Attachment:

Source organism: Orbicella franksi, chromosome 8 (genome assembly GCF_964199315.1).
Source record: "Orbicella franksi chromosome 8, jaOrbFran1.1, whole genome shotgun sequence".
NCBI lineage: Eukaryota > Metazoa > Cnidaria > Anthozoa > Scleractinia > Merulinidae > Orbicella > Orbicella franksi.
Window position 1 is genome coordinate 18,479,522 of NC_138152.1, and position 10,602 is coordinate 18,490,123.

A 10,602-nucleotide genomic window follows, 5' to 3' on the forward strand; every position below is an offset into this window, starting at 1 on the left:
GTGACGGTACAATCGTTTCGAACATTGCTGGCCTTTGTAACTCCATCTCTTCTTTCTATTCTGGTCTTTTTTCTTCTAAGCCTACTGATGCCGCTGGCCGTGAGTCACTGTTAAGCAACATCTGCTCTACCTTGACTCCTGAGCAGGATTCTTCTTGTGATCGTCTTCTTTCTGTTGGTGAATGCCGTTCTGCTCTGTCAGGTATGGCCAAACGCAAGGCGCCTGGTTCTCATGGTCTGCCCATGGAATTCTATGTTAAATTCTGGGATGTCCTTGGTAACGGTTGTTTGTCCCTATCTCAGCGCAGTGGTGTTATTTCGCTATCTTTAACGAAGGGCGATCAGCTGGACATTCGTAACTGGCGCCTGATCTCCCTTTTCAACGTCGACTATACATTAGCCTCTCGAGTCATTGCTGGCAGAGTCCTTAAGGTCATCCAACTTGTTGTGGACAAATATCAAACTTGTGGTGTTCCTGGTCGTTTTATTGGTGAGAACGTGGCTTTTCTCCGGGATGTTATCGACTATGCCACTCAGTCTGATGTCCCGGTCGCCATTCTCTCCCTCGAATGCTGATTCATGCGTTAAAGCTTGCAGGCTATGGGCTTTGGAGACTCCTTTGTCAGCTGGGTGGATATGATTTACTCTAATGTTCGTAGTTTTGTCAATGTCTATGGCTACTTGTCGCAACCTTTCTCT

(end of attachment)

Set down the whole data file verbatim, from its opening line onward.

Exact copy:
Source organism: Orbicella franksi, chromosome 8 (genome assembly GCF_964199315.1).
Source record: "Orbicella franksi chromosome 8, jaOrbFran1.1, whole genome shotgun sequence".
NCBI lineage: Eukaryota > Metazoa > Cnidaria > Anthozoa > Scleractinia > Merulinidae > Orbicella > Orbicella franksi.
Window position 1 is genome coordinate 18,479,522 of NC_138152.1, and position 10,602 is coordinate 18,490,123.

A 10,602-nucleotide genomic window follows, 5' to 3' on the forward strand; every position below is an offset into this window, starting at 1 on the left:
GTGACGGTACAATCGTTTCGAACATTGCTGGCCTTTGTAACTCCATCTCTTCTTTCTATTCTGGTCTTTTTTCTTCTAAGCCTACTGATGCCGCTGGCCGTGAGTCACTGTTAAGCAACATCTGCTCTACCTTGACTCCTGAGCAGGATTCTTCTTGTGATCGTCTTCTTTCTGTTGGTGAATGCCGTTCTGCTCTGTCAGGTATGGCCAAACGCAAGGCGCCTGGTTCTCATGGTCTGCCCATGGAATTCTATGTTAAATTCTGGGATGTCCTTGGTAACGGTTGTTTGTCCCTATCTCAGCGCAGTGGTGTTATTTCGCTATCTTTAACGAAGGGCGATCAGCTGGACATTCGTAACTGGCGCCTGATCTCCCTTTTCAACGTCGACTATACATTAGCCTCTCGAGTCATTGCTGGCAGAGTCCTTAAGGTCATCCAACTTGTTGTGGACAAATATCAAACTTGTGGTGTTCCTGGTCGTTTTATTGGTGAGAACGTGGCTTTTCTCCGGGATGTTATCGACTATGCCACTCAGTCTGATGTCCCGGTCGCCATTCTCTCCCTCGAATGCTGATTCATGCGTTAAAGCTTGCAGGCTATGGGCTTTGGAGACTCCTTTGTCAGCTGGGTGGATATGATTTACTCTAATGTTCGTAGTTTTGTCAATGTCTATGGCTACTTGTCGCAACCTTTCTCT